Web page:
POZ Review: I See Stars – Digital Renegade


I See Stars’ third album, Digital Renegade, kept the pit in motion this year with a new batch of 10 bursting hardcore tracks.

The band made its claim to fame with its debut album, 3D, in 2009. Unfortunately, their second album, The End of the World Party, was a setback as it lacked everything the band made themselves known for: screams, breakdowns and all-around intensity.

Digital Renegade is the comeback I See Stars needed, ranking so high that it’s just as good as3D, if not slightly improved and a pinch better. The opening track,“Gnars Attacks” takes a more electronic approach but still has the biting edge that will make a crowd lash out.

“Nzt48” is hardcore in every sense of the word. Devin Oliver’s voice is the calm before the storm, beautifully harmonizing in-between Johnson’s convulsing screams. While digitally in tune as well, “Digital Renegade” is a proclamation of hope and moving out of denial.

“Endless Sky” features Danny Worsnop, the vocalist from Asking Alexandria and is definitely the most forceful track on the album. It starts off very techno-based and then a sequence of screams ensues. The chorus of this song has striking similarities to You Me At Six’s “Bite Your Tongue,” featuring Oli Skyes, but the songs have blatant differences that need not be pointed out.

I See Stars have a common theme in all of their songs this time around—the truth. “Knowing the truth is like a different dimension: there’s no turning back once you hear the lies. I don’t know about you, I will rise,” Oliver sings.

I See Stars also features vocals from Hey Monday’s former front-woman, Cassadee Pope, on “Electric Forest”. It’s amusing because Devin Oliver’s voice is so high that it could almost be mistaken for Pope’s. Of course, the listener can tell the difference once the two stop harmonizing and Oliver yells.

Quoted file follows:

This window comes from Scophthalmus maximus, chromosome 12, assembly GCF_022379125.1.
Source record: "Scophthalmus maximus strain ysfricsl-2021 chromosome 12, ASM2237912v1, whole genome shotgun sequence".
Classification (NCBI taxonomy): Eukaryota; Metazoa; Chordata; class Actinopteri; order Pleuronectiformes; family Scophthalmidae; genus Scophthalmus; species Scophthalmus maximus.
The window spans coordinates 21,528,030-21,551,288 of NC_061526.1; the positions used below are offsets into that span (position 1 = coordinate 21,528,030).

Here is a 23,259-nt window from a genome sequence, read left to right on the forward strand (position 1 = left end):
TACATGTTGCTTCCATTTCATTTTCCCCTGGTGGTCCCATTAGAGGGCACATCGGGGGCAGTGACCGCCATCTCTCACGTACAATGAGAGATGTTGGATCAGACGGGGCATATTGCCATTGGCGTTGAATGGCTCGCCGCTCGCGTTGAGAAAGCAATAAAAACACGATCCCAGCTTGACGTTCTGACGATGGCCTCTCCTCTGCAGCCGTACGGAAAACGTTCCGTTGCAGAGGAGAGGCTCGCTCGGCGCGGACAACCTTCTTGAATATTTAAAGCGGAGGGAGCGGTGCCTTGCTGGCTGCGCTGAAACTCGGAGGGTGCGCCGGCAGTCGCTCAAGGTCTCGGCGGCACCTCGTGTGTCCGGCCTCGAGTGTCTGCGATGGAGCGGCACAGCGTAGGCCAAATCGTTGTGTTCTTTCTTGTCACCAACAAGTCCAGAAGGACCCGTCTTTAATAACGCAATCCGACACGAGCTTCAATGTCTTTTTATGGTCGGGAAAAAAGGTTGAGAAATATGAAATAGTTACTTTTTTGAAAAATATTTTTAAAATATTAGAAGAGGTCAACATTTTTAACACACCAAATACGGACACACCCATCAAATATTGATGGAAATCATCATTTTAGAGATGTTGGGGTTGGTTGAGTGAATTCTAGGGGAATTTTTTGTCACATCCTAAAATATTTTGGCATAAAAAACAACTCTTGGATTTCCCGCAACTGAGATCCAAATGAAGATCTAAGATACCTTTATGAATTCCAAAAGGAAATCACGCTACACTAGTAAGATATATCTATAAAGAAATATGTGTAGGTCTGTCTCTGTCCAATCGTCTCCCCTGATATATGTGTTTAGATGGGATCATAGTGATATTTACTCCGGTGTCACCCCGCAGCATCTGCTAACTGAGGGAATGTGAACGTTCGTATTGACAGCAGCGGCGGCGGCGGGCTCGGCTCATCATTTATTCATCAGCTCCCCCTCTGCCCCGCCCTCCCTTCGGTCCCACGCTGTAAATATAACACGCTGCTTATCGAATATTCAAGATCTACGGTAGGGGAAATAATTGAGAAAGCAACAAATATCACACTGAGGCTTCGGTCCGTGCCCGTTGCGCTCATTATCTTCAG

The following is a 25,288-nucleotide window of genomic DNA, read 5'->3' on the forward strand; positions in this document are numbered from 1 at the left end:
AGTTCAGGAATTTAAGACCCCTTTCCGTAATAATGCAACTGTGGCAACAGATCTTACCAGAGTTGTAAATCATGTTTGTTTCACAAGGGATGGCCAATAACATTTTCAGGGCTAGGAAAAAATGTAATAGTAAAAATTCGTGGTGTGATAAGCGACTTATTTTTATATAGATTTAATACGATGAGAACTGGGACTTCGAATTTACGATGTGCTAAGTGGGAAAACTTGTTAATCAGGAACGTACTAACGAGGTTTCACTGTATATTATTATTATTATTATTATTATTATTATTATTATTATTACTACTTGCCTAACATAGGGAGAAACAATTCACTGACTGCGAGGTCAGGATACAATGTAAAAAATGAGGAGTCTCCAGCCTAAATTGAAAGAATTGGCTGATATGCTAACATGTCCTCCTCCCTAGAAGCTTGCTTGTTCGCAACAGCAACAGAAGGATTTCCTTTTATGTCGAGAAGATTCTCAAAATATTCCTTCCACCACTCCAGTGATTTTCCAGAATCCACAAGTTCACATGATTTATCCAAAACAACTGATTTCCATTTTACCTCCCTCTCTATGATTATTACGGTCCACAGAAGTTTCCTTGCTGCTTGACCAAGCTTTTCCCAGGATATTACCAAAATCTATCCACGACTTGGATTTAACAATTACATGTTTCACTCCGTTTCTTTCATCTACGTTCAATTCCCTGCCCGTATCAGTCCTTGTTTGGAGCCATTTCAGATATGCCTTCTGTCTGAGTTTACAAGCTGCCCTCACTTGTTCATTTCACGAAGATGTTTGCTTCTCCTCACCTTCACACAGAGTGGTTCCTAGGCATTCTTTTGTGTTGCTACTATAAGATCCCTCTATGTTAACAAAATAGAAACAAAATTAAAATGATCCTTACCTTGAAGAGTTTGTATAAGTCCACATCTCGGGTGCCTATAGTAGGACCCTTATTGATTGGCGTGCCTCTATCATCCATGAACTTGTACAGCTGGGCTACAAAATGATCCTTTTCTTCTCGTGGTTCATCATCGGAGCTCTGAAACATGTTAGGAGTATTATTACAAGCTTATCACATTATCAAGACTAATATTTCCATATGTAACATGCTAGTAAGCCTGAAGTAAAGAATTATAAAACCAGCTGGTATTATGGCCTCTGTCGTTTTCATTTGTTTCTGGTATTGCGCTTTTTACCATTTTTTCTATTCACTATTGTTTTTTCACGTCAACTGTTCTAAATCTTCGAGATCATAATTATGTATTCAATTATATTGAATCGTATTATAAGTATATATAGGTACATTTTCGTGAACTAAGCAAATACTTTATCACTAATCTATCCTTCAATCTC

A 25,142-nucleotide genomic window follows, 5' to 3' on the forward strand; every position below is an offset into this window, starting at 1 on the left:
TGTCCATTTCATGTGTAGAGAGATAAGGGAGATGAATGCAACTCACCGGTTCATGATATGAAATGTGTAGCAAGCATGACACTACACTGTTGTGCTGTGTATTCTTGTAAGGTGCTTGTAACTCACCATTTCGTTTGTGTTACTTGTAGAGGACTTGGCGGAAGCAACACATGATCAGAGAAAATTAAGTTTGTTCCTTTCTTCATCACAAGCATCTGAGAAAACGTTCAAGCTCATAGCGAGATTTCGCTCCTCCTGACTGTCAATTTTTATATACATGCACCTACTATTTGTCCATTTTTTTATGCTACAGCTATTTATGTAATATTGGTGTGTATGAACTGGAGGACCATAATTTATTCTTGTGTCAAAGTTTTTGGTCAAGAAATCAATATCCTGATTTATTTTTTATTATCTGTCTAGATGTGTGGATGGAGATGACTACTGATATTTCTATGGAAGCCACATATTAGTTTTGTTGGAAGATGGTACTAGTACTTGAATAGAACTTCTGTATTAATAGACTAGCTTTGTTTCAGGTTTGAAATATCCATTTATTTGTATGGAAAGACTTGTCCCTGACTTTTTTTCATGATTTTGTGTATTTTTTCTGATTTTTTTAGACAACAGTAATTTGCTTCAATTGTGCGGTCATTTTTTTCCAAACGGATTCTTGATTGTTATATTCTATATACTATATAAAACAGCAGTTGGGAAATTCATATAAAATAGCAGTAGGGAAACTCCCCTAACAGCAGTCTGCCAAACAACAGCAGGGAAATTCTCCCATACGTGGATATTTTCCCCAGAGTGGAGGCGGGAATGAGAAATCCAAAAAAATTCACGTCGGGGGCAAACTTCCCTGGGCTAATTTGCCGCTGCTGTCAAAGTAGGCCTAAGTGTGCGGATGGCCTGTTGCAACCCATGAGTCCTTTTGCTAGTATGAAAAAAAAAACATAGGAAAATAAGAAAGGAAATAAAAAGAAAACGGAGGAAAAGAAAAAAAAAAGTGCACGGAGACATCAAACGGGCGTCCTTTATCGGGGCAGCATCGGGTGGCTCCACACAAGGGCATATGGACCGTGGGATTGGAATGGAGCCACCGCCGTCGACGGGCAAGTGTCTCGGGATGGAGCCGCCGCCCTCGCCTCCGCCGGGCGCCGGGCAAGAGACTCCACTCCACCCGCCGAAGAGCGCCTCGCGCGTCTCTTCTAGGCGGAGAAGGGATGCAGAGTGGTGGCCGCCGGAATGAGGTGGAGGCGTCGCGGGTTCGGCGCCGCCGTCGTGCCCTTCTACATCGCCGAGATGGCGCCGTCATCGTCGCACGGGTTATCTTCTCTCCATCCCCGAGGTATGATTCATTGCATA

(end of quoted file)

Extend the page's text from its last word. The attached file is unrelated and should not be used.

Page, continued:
Devin Oliver may say that he is “so sick of screaming my lungs out,”
but the next track, “Underneath Every Smile”, is loaded with Johnson’s straining shouts. “Mystery Wall” also uses screaming as a subject in the intro as Johnson bellows “Your scream it, your scream/ it makes me sick/ And I refuse to bow down to it/
Yes, I refuse to bow down to it/ Yes, I refuse.”

Just looking at “iBelieve” instantly reminds people of Apple, but this song is not the soundtrack to an innovative commercial for America’s favorite software and technology company. It’s a short and slow track that calms down the demeanor set by previous songs. No screams, just Devin Oliver’s smooth voice warped by electronic noise.

“Filth Friends Unite” closes the album with a cultural on how everyone is so caught up and sucked into a digital world. I have a feeling that even if the world were unplugged and the lights went out, I See Stars could still be heard from miles away.

I See Stars have earned back its rightful place in the music world. Digital Renegade is a physical representation of how the band has grown collectively and individually and it’s an album that they should be proud of, and one that fans deserve to hear.


*This review was composed by Sydney Gore and edited by Erik van Rheenen


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